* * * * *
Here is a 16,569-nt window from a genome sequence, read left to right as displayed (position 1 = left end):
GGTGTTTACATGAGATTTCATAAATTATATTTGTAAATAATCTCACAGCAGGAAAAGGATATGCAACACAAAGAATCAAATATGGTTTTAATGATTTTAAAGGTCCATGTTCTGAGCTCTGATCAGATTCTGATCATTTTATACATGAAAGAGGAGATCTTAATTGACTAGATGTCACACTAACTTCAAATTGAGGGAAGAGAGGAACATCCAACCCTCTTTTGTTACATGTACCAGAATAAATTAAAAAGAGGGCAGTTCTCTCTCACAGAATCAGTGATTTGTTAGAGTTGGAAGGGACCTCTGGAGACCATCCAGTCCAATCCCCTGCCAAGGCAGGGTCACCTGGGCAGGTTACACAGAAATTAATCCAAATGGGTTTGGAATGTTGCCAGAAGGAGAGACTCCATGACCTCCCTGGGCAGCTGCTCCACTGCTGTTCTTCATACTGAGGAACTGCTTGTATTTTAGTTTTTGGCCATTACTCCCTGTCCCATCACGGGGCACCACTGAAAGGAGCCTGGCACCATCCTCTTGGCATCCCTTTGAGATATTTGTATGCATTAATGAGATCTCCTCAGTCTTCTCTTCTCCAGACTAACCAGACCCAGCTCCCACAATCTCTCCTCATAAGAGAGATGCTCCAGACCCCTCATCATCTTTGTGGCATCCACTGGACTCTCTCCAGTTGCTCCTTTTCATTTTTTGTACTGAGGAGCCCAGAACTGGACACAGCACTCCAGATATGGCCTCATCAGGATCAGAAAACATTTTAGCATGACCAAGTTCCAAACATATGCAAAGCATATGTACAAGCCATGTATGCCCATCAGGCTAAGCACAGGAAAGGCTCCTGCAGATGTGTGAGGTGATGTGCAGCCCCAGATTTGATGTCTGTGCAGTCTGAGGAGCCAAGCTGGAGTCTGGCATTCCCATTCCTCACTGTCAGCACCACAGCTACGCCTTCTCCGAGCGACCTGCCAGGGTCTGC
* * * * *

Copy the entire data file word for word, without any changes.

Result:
Here is a 16,569-nt window from a genome sequence, read left to right as displayed (position 1 = left end):
GGTGTTTACATGAGATTTCATAAATTATATTTGTAAATAATCTCACAGCAGGAAAAGGATATGCAACACAAAGAATCAAATATGGTTTTAATGATTTTAAAGGTCCATGTTCTGAGCTCTGATCAGATTCTGATCATTTTATACATGAAAGAGGAGATCTTAATTGACTAGATGTCACACTAACTTCAAATTGAGGGAAGAGAGGAACATCCAACCCTCTTTTGTTACATGTACCAGAATAAATTAAAAAGAGGGCAGTTCTCTCTCACAGAATCAGTGATTTGTTAGAGTTGGAAGGGACCTCTGGAGACCATCCAGTCCAATCCCCTGCCAAGGCAGGGTCACCTGGGCAGGTTACACAGAAATTAATCCAAATGGGTTTGGAATGTTGCCAGAAGGAGAGACTCCATGACCTCCCTGGGCAGCTGCTCCACTGCTGTTCTTCATACTGAGGAACTGCTTGTATTTTAGTTTTTGGCCATTACTCCCTGTCCCATCACGGGGCACCACTGAAAGGAGCCTGGCACCATCCTCTTGGCATCCCTTTGAGATATTTGTATGCATTAATGAGATCTCCTCAGTCTTCTCTTCTCCAGACTAACCAGACCCAGCTCCCACAATCTCTCCTCATAAGAGAGATGCTCCAGACCCCTCATCATCTTTGTGGCATCCACTGGACTCTCTCCAGTTGCTCCTTTTCATTTTTTGTACTGAGGAGCCCAGAACTGGACACAGCACTCCAGATATGGCCTCATCAGGATCAGAAAACATTTTAGCATGACCAAGTTCCAAACATATGCAAAGCATATGTACAAGCCATGTATGCCCATCAGGCTAAGCACAGGAAAGGCTCCTGCAGATGTGTGAGGTGATGTGCAGCCCCAGATTTGATGTCTGTGCAGTCTGAGGAGCCAAGCTGGAGTCTGGCATTCCCATTCCTCACTGTCAGCACCACAGCTACGCCTTCTCCGAGCGACCTGCCAGGGTCTGC